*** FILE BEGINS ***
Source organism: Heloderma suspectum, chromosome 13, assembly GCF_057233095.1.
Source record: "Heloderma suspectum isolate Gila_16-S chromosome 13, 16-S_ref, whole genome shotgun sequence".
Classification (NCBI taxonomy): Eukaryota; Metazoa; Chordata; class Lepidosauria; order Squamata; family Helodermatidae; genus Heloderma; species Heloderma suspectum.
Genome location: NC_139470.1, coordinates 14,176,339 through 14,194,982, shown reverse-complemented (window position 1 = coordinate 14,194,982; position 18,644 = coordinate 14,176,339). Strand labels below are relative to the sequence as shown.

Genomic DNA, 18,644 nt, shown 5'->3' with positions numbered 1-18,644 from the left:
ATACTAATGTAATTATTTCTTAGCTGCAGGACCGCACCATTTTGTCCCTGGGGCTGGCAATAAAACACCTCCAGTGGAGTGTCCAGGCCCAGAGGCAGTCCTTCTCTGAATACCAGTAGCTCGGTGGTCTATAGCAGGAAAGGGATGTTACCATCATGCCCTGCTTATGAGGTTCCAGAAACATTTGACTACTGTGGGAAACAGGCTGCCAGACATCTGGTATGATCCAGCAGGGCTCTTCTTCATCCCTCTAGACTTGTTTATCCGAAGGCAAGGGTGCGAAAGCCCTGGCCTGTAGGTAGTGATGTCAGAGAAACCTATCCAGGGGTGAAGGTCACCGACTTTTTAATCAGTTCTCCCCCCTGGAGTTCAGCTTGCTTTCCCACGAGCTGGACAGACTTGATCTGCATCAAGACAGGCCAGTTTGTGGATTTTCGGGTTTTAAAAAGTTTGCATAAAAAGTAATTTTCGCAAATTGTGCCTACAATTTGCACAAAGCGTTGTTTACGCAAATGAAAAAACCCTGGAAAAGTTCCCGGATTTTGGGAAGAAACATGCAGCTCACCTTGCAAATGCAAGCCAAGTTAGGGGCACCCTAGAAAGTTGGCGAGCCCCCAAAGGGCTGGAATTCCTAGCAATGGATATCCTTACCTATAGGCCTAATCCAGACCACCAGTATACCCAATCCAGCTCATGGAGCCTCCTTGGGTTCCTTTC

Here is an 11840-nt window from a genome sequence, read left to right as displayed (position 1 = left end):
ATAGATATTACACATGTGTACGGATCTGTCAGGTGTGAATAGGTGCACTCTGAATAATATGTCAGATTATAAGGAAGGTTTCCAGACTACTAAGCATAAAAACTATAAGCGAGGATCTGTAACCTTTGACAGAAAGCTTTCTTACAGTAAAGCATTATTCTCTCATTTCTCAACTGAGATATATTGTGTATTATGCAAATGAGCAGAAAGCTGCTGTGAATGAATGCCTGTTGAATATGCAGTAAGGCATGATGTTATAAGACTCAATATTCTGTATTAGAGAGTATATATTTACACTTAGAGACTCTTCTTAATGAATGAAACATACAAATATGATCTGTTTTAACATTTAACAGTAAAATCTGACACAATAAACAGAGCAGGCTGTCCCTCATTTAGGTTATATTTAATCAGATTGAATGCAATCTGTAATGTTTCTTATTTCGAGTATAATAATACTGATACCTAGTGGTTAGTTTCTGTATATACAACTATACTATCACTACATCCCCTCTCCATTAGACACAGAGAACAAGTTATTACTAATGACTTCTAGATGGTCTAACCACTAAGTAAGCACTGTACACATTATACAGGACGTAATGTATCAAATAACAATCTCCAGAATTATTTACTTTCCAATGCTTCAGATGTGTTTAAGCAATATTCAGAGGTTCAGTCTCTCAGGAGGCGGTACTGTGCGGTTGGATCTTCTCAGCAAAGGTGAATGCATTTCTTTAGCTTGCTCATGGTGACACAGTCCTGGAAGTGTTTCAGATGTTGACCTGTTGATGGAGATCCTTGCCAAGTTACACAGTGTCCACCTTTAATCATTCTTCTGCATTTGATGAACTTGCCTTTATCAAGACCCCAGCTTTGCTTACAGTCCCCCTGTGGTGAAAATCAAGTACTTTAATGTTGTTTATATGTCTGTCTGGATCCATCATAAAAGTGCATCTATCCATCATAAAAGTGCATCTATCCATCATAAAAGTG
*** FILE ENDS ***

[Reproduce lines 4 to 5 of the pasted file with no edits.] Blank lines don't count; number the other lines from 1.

Genome location: NC_139470.1, coordinates 14,176,339 through 14,194,982, shown reverse-complemented (window position 1 = coordinate 14,194,982; position 18,644 = coordinate 14,176,339). Strand labels below are relative to the sequence as shown.

Genomic DNA, 18,644 nt, shown 5'->3' with positions numbered 1-18,644 from the left: